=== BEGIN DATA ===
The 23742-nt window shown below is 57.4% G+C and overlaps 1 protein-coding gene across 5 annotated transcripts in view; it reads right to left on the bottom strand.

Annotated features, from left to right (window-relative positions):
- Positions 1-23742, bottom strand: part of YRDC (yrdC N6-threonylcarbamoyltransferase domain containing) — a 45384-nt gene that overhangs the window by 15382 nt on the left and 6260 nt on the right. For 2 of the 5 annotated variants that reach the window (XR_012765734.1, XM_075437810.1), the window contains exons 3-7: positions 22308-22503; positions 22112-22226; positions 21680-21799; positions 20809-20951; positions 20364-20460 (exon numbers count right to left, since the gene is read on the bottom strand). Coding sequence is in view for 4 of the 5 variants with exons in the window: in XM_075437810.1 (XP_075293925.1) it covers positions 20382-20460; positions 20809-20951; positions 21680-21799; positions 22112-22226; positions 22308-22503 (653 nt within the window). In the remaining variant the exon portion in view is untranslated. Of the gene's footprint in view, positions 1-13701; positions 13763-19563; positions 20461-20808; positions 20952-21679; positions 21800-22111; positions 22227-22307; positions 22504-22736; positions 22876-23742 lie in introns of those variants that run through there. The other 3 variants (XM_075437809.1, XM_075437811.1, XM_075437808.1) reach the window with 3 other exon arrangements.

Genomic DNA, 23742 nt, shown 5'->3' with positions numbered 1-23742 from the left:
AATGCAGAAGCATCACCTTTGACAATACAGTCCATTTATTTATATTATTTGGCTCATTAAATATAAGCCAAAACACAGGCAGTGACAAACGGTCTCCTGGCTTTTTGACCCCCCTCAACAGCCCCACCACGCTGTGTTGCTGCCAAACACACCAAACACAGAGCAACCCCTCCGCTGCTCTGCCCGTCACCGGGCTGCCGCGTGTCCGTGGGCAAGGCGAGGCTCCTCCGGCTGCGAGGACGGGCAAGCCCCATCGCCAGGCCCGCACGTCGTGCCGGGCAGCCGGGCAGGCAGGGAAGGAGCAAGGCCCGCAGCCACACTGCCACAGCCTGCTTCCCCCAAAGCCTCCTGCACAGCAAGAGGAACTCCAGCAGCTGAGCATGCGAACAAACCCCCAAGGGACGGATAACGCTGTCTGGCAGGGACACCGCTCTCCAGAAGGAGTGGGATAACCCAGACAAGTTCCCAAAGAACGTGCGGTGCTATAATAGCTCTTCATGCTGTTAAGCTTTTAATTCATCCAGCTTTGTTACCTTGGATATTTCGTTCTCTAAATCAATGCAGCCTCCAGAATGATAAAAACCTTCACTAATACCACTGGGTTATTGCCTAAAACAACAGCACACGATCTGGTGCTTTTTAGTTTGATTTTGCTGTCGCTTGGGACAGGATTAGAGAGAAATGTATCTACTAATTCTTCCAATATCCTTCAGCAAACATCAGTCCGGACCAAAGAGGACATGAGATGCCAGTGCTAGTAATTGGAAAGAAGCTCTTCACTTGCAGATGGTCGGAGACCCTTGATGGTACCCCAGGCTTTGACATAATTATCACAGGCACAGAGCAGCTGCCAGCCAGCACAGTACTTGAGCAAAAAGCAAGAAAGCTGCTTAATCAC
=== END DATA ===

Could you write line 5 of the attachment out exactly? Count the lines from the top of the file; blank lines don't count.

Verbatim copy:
AATGCAGAAGCATCACCTTTGACAATACAGTCCATTTATTTATATTATTTGGCTCATTAAATATAAGCCAAAACACAGGCAGTGACAAACGGTCTCCTGGCTTTTTGACCCCCCTCAACAGCCCCACCACGCTGTGTTGCTGCCAAACACACCAAACACAGAGCAACCCCTCCGCTGCTCTGCCCGTCACCGGGCTGCCGCGTGTCCGTGGGCAAGGCGAGGCTCCTCCGGCTGCGAGGACGGGCAAGCCCCATCGCCAGGCCCGCACGTCGTGCCGGGCAGCCGGGCAGGCAGGGAAGGAGCAAGGCCCGCAGCCACACTGCCACAGCCTGCTTCCCCCAAAGCCTCCTGCACAGCAAGAGGAACTCCAGCAGCTGAGCATGCGAACAAACCCCCAAGGGACGGATAACGCTGTCTGGCAGGGACACCGCTCTCCAGAAGGAGTGGGATAACCCAGACAAGTTCCCAAAGAACGTGCGGTGCTATAATAGCTCTTCATGCTGTTAAGCTTTTAATTCATCCAGCTTTGTTACCTTGGATATTTCGTTCTCTAAATCAATGCAGCCTCCAGAATGATAAAAACCTTCACTAATACCACTGGGTTATTGCCTAAAACAACAGCACACGATCTGGTGCTTTTTAGTTTGATTTTGCTGTCGCTTGGGACAGGATTAGAGAGAAATGTATCTACTAATTCTTCCAATATCCTTCAGCAAACATCAGTCCGGACCAAAGAGGACATGAGATGCCAGTGCTAGTAATTGGAAAGAAGCTCTTCACTTGCAGATGGTCGGAGACCCTTGATGGTACCCCAGGCTTTGACATAATTATCACAGGCACAGAGCAGCTGCCAGCCAGCACAGTACTTGAGCAAAAAGCAAGAAAGCTGCTTAATCAC